Hans Christian Andersen and SorenExtract from The Secret Gloss
A Play on the life of Kierkegaard (2009)
Act 2 Scene 2
Alliance club is in session in a room above the café. It is
a gathering of
Copenhagen intellectuals and artists. Hans Christian Andersen is a
light. The room is rather grand, in a Regency style, and hardly
the bohemian atmosphere aspired to by all present. A large oblong table
central attraction. The members are all male. They stand around the
inordinately relaxed postures: thumbs in waistcoats, hats tilted, legs
as though in pirouette. Tall, cadaverous men with elbows lean on the
shoulders of squat Herculean watercolourists. The air is smoky and
However, Hans Christian is hosting the evening. His rather ponderous diffidence makes the livelier members a bit restless. Hans Christian is a large homely figure, very pleased with the respect universally accorded him. He has a nervous stutter which wins him sympathy, or at least a hearing. He balefully plays with the company, tempering unduly prolonged pauses between clauses with strategic stutters. Noticing the absence of young Kierkegaard he is emboldened to mock him.
Once... upon a time (laughter) there was a Parrot, a young Parrot called Soren with a... chip on his shoulder... and an unprepossessing figure. This Parrot had, despite the beautiful voice of his master, Professor Molbeck, who adopted him at the University... out of charity, of course (laughter)... this Parrot had the most horrible voice in the whole of Copenhagen, and indeed, if we are to believe the Standing brothers who have been to China... so they say (more laughter. The laughter does not necessarily coincide with a joke) ...indeed... in the whole world that knows human speech. This unpleasant Parrot was not blessed by nature... Or, it is said, by his father... a large black woolly Parrot with very rich feathers... and a religious bent. He was... not to put too fine a point on it... a miserable specimen of Parrot-hood. The sort of bird nobody could love.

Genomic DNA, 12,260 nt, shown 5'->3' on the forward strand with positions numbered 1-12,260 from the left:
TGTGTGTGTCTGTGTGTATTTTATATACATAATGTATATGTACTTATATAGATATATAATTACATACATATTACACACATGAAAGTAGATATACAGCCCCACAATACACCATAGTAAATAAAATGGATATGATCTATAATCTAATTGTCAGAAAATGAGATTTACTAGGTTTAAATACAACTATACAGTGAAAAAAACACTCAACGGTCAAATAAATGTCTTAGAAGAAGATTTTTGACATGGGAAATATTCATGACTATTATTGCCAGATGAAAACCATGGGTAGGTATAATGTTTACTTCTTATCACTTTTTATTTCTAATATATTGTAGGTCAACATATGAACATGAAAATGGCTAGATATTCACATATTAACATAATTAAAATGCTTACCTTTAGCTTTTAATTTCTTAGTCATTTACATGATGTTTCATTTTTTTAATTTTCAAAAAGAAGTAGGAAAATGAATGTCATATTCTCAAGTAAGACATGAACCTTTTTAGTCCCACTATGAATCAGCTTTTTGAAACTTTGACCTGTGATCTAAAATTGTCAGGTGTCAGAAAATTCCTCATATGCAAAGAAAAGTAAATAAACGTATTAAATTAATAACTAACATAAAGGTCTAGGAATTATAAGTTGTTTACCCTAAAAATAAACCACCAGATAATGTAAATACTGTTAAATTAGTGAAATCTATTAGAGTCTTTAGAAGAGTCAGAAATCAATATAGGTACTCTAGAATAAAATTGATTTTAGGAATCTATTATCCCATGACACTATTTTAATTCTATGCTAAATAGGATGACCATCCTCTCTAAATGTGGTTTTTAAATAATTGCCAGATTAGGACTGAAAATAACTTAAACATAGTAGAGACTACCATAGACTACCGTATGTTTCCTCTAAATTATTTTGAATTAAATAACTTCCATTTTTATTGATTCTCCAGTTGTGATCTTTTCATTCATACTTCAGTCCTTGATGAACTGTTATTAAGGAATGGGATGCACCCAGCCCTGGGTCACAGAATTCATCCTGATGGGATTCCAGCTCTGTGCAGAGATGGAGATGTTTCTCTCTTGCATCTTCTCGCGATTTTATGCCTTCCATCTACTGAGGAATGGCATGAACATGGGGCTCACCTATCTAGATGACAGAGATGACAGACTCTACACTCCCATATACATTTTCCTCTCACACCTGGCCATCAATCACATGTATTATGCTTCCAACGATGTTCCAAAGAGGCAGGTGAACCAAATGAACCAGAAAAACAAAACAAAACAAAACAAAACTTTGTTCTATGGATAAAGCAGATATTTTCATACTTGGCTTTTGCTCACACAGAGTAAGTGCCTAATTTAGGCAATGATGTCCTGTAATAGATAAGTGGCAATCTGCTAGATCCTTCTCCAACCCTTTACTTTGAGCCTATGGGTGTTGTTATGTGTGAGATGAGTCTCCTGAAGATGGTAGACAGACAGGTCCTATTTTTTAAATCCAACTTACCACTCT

Because of this, the unpleasant Parrot liked to scratch and... and screech. One day he clawed through his cage, and flew into a row of books on a window-ledge... which is as far as he got. Outside there was a handsome garden with elegant trees and a very blue sky above it. The Parrot hated the garden, particularly some peacock whose noble plumage trailed along the landscaped lawn. He squawked a little, scoffing, threw his eyes up to heaven... and was awfully offended by the blue... Yellow was his favourite colour. He kept looking nevertheless, this very young but unpleasant Parrot. His owl-like eyes, for he did not see very well, fell on some Birds of Paradise who frolicked in the treetops. He squawked and screeched more and more horribly at this sight.